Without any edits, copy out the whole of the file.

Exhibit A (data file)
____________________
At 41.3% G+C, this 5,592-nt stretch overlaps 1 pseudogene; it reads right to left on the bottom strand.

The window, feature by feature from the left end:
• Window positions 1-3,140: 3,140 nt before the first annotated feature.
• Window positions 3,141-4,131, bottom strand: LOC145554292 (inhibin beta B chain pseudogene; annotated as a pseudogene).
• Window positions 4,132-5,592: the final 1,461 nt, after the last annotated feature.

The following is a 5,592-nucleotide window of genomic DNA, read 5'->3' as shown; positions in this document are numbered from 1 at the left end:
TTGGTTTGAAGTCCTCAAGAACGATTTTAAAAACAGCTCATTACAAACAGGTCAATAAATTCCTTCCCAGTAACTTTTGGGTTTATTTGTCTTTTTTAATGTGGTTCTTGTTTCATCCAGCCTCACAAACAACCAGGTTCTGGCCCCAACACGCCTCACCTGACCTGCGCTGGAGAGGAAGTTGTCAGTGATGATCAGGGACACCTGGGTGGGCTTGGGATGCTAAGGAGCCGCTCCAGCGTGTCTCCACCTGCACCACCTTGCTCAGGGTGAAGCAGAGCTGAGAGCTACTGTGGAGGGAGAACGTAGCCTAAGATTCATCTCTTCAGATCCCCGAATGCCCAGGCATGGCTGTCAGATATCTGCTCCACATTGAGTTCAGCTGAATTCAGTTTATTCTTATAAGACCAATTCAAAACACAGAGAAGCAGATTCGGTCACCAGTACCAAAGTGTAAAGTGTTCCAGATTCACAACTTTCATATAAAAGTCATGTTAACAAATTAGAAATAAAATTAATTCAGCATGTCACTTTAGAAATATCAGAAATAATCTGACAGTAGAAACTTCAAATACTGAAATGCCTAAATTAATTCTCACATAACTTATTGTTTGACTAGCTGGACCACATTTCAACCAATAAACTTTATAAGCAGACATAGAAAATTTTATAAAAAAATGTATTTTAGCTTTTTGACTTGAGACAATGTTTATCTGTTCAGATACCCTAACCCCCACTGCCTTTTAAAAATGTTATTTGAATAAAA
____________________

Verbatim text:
At 41.3% G+C, this 5,592-nt stretch overlaps 1 pseudogene; it reads right to left on the bottom strand.

The window, feature by feature from the left end:
• Window positions 1-3,140: 3,140 nt before the first annotated feature.
• Window positions 3,141-4,131, bottom strand: LOC145554292 (inhibin beta B chain pseudogene; annotated as a pseudogene).
• Window positions 4,132-5,592: the final 1,461 nt, after the last annotated feature.

The following is a 5,592-nucleotide window of genomic DNA, read 5'->3' as shown; positions in this document are numbered from 1 at the left end:
TTGGTTTGAAGTCCTCAAGAACGATTTTAAAAACAGCTCATTACAAACAGGTCAATAAATTCCTTCCCAGTAACTTTTGGGTTTATTTGTCTTTTTTAATGTGGTTCTTGTTTCATCCAGCCTCACAAACAACCAGGTTCTGGCCCCAACACGCCTCACCTGACCTGCGCTGGAGAGGAAGTTGTCAGTGATGATCAGGGACACCTGGGTGGGCTTGGGATGCTAAGGAGCCGCTCCAGCGTGTCTCCACCTGCACCACCTTGCTCAGGGTGAAGCAGAGCTGAGAGCTACTGTGGAGGGAGAACGTAGCCTAAGATTCATCTCTTCAGATCCCCGAATGCCCAGGCATGGCTGTCAGATATCTGCTCCACATTGAGTTCAGCTGAATTCAGTTTATTCTTATAAGACCAATTCAAAACACAGAGAAGCAGATTCGGTCACCAGTACCAAAGTGTAAAGTGTTCCAGATTCACAACTTTCATATAAAAGTCATGTTAACAAATTAGAAATAAAATTAATTCAGCATGTCACTTTAGAAATATCAGAAATAATCTGACAGTAGAAACTTCAAATACTGAAATGCCTAAATTAATTCTCACATAACTTATTGTTTGACTAGCTGGACCACATTTCAACCAATAAACTTTATAAGCAGACATAGAAAATTTTATAAAAAAATGTATTTTAGCTTTTTGACTTGAGACAATGTTTATCTGTTCAGATACCCTAACCCCCACTGCCTTTTAAAAATGTTATTTGAATAAAA